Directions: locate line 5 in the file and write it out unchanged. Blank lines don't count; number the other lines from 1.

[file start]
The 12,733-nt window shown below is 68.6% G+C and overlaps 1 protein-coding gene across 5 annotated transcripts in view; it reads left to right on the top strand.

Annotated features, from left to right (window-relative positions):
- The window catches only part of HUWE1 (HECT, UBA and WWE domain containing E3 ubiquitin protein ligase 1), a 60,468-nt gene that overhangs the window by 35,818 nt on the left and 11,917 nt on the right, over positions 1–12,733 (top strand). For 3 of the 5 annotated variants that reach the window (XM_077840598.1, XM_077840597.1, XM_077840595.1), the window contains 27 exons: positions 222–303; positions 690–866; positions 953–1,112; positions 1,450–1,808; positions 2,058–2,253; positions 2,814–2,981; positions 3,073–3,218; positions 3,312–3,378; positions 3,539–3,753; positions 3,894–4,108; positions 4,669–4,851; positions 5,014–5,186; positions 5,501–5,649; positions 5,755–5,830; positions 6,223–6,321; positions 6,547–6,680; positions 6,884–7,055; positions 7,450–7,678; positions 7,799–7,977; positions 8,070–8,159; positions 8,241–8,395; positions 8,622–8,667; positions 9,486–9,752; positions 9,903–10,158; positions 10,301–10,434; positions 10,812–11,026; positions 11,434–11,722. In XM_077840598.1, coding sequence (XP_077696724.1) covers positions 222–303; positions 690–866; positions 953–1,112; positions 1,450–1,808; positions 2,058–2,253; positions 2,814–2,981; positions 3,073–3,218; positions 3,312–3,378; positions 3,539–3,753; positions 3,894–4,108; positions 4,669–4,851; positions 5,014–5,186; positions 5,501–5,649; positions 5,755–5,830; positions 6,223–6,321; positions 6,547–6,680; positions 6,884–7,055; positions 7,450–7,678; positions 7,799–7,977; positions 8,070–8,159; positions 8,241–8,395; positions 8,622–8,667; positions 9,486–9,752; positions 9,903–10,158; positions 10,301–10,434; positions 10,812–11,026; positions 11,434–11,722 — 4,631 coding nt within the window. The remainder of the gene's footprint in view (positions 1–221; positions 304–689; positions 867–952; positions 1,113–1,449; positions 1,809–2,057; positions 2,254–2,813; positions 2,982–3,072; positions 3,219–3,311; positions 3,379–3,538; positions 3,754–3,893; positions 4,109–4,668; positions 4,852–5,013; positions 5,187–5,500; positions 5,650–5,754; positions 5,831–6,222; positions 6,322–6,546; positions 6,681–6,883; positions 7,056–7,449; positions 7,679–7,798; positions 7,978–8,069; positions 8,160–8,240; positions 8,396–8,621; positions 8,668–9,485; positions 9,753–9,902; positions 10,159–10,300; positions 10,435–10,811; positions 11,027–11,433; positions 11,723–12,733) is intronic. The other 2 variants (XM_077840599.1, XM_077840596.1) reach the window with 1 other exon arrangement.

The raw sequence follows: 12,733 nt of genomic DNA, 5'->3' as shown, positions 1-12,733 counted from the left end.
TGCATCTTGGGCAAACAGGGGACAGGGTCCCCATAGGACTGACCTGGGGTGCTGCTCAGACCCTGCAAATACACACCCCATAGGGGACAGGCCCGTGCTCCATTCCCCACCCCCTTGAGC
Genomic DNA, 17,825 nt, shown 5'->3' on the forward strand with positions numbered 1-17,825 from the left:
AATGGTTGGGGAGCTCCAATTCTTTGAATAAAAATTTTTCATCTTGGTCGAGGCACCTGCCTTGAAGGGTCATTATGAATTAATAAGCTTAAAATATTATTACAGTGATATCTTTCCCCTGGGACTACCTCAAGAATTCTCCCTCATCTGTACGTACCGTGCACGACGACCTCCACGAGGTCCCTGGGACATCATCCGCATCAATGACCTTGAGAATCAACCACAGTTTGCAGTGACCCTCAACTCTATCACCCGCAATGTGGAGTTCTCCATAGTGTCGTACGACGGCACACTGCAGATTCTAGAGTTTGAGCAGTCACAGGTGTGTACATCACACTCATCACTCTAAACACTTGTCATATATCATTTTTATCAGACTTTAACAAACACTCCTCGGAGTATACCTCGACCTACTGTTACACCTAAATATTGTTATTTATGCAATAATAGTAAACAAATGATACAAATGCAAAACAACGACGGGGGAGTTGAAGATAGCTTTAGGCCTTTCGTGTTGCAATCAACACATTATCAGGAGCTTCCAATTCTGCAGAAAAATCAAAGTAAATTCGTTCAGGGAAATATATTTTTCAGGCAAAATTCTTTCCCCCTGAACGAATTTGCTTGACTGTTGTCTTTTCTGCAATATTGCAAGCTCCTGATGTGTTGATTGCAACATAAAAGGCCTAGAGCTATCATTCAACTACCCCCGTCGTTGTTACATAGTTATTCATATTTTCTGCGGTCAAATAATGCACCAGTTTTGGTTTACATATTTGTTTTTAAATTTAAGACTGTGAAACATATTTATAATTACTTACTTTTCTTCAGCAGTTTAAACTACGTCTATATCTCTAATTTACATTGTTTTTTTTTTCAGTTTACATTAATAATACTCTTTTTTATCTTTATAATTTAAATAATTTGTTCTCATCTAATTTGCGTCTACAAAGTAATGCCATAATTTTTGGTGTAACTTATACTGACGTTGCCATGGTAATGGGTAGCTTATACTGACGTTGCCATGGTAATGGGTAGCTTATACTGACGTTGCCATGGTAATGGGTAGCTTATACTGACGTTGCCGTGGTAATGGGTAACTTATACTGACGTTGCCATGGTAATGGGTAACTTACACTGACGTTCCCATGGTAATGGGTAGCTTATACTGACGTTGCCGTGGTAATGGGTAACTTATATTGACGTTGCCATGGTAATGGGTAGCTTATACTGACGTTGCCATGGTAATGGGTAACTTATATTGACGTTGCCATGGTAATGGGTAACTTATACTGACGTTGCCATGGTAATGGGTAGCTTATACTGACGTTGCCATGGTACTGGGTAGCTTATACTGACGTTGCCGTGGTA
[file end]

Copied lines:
TGCATCTTGGGCAAACAGGGGACAGGGTCCCCATAGGACTGACCTGGGGTGCTGCTCAGACCCTGCAAATACACACCCCATAGGGGACAGGCCCGTGCTCCATTCCCCACCCCCTTGAGC